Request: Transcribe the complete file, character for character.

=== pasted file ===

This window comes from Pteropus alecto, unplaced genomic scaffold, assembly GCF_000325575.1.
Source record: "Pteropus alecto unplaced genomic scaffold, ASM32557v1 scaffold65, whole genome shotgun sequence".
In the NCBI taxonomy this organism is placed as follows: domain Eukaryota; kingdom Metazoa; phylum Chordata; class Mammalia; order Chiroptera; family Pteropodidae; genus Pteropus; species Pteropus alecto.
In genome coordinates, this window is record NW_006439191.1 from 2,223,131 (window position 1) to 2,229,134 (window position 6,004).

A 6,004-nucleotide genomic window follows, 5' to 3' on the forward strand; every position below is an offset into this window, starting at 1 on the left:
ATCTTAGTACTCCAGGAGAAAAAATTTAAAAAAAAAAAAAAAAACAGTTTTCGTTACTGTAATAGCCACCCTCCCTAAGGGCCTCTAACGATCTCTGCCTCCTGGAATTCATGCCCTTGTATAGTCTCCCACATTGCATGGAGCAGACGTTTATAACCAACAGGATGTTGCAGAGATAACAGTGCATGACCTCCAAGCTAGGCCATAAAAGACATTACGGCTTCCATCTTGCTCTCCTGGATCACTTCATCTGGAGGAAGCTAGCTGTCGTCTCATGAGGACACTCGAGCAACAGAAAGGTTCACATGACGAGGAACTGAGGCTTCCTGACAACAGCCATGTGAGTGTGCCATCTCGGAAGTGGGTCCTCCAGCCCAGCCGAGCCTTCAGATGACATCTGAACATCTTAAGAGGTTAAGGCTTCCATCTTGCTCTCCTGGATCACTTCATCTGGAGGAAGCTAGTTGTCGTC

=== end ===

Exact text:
This window comes from Pteropus alecto, unplaced genomic scaffold, assembly GCF_000325575.1.
Source record: "Pteropus alecto unplaced genomic scaffold, ASM32557v1 scaffold65, whole genome shotgun sequence".
In the NCBI taxonomy this organism is placed as follows: domain Eukaryota; kingdom Metazoa; phylum Chordata; class Mammalia; order Chiroptera; family Pteropodidae; genus Pteropus; species Pteropus alecto.
In genome coordinates, this window is record NW_006439191.1 from 2,223,131 (window position 1) to 2,229,134 (window position 6,004).

A 6,004-nucleotide genomic window follows, 5' to 3' on the forward strand; every position below is an offset into this window, starting at 1 on the left:
ATCTTAGTACTCCAGGAGAAAAAATTTAAAAAAAAAAAAAAAAACAGTTTTCGTTACTGTAATAGCCACCCTCCCTAAGGGCCTCTAACGATCTCTGCCTCCTGGAATTCATGCCCTTGTATAGTCTCCCACATTGCATGGAGCAGACGTTTATAACCAACAGGATGTTGCAGAGATAACAGTGCATGACCTCCAAGCTAGGCCATAAAAGACATTACGGCTTCCATCTTGCTCTCCTGGATCACTTCATCTGGAGGAAGCTAGCTGTCGTCTCATGAGGACACTCGAGCAACAGAAAGGTTCACATGACGAGGAACTGAGGCTTCCTGACAACAGCCATGTGAGTGTGCCATCTCGGAAGTGGGTCCTCCAGCCCAGCCGAGCCTTCAGATGACATCTGAACATCTTAAGAGGTTAAGGCTTCCATCTTGCTCTCCTGGATCACTTCATCTGGAGGAAGCTAGTTGTCGTC